Where's the Melt Factor in Antarctica?
July 23, 2012 --
This week Google debuted a new set of panoramic images from the South Pole. Taken in partnership with on-site researchers from the University of Minnesota’s Polar Geospatial Center, these interactive views shed light on remote locations such as Ernest Shackleton’s early shelter and the Adélie penguin rookery. The images were captured using off-the-shelf equipment that included a digital SLR camera with a fisheye lens, said Alex Starns, a Google technical program manager for Street View whose work covers operations in Asia Pacific and Antarctica. Brad Harried, a researcher with the Polar Geospatial Center, took the latest photos. “Brad would often carry extra batteries in his pocket and use a chemical hand warmer to keep them from freezing,” Starns said. “It’s a little challenging to operate the camera wearing thick winter clothes and mittens.” Explore the frigid Antarctic landscape in this slide show of high-resolution images.
The South Pole Telescope building shown here contains an enormous scientific instrument that took more than 30 engineers and scientists to construct. “The South Pole Station is actually at a really high altitude,” Starns said. Located 1.7 miles above sea level, the telescope is used by a team of scientists seeking to answer crucial questions such as “How old is the universe?” Since the South Pole has such clear atmosphere, it’s an ideal location for observing the thermal radiation that fills our universe. Starns hopes that Street View users who interact with the new images from Antarctica will be excited to learn more about the continent. He also wants them to have a greater appreciation for the explorers of 100 years ago and modern researchers, he said. Particularly the challenges inherent in a place NASA scientists used to prepare the landers for conditions on Mars. ANALYSIS: 100 Years Ago Today: Scott Reaches South Pole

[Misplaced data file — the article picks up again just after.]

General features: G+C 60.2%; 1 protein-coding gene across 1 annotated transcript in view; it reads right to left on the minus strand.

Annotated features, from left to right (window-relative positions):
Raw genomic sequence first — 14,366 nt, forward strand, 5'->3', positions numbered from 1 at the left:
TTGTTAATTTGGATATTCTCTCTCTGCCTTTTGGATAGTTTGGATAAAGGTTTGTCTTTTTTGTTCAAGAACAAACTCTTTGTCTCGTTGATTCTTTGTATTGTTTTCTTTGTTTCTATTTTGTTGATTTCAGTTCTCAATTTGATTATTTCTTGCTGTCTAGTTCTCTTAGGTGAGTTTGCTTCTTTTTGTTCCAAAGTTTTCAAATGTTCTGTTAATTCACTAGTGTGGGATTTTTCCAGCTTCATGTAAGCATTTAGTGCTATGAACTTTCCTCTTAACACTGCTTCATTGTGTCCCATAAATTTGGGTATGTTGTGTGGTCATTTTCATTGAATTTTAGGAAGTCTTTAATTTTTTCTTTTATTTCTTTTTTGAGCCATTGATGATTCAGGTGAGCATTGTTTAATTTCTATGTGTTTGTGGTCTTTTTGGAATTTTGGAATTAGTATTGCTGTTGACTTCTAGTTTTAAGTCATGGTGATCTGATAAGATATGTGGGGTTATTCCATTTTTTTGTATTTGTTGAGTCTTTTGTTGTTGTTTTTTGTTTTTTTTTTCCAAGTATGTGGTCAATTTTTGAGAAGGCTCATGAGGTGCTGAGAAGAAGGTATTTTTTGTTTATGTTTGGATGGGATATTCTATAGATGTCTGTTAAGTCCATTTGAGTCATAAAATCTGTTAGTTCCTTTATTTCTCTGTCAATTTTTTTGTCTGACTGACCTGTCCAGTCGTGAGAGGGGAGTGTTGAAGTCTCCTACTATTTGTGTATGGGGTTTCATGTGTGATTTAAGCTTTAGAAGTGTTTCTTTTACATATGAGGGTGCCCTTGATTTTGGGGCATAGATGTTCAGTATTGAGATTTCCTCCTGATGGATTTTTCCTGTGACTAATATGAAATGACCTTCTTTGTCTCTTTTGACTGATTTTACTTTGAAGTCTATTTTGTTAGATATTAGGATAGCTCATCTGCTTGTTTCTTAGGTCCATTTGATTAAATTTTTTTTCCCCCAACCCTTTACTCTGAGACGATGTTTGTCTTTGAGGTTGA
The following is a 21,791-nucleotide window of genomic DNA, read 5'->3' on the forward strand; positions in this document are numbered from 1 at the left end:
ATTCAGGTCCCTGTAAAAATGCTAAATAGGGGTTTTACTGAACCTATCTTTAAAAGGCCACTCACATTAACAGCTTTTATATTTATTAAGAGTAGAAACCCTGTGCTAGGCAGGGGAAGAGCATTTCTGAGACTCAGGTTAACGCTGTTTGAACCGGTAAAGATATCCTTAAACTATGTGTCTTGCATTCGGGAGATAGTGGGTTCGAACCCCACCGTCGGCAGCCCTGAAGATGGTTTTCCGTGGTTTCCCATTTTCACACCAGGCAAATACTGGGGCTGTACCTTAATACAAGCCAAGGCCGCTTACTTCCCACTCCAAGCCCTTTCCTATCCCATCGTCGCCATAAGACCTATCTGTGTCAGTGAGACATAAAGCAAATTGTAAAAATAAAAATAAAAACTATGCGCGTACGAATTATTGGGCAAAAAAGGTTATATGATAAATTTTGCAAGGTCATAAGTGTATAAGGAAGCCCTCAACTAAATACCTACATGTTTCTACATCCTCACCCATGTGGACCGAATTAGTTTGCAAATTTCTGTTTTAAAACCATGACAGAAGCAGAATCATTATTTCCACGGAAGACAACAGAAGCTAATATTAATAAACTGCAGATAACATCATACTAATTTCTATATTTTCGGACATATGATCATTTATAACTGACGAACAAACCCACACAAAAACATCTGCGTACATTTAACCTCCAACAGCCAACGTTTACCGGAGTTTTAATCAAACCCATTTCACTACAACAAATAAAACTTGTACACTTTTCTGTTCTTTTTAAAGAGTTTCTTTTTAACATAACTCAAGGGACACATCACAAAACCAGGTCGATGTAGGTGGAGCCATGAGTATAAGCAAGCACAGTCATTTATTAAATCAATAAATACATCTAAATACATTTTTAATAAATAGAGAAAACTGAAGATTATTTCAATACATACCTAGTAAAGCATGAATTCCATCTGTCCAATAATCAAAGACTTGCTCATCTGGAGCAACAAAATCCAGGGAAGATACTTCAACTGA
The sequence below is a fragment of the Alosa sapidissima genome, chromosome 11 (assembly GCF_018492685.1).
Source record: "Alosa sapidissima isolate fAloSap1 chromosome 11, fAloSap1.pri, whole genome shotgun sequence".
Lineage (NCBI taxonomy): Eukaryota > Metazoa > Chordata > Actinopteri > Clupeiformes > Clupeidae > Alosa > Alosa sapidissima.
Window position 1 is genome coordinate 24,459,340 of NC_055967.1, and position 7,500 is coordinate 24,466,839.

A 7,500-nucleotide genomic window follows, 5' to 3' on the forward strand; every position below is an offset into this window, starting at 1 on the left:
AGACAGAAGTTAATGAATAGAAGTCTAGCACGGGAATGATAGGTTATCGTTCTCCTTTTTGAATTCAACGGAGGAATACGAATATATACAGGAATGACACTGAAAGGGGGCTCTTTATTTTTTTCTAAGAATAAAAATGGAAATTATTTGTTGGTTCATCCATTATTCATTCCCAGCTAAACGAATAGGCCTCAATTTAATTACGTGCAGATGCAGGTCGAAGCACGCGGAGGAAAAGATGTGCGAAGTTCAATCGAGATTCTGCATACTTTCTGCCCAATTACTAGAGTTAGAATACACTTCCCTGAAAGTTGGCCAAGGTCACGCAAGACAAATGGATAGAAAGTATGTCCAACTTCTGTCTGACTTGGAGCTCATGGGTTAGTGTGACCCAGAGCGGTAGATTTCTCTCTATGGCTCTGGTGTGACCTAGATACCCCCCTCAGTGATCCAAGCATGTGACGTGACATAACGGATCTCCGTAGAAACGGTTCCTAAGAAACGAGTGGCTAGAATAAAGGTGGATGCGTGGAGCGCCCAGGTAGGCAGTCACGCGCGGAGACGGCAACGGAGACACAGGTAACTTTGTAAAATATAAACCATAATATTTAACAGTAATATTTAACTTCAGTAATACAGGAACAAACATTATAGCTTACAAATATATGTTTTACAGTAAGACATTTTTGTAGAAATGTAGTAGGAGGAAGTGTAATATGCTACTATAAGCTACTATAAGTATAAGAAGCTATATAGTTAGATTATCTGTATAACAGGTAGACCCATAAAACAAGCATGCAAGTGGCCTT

Anglo-Irish explorer Ernest Shackleton survived what seemed like certain death. His first attempt to reach the South Pole in 1901 nearly killed him. In 1908 he returned, getting even closer to the South Pole. Although Norwegian explorer Roald Amundsen got there first in 1911, Shackleton was still determined. His ship Endurance would get trapped in the ice, forcing the crew on an epic adventure to safety. New images show the entire interior of Shackleton’s 1908 hut at Cape Royds. “Having this immersive imagery of the supply depot they built really reinforces the sense of just how incredible that journey was,” Starns said. Reading materials remain on the beds, tossed aside as if their owners will be back momentarily. And yet the objects inside hut have stayed in place for more than a century. “His
was unique because they had some early photographic equipment on board,” Starns said of Shackleton. “In the hut you can still see some of the photographic chemicals that they used to develop their film.” Photographer Frank Hurley’s images from the Endurance expedition would become famous. HOWSTUFFWORKS: Can You Vacation in Antarctica?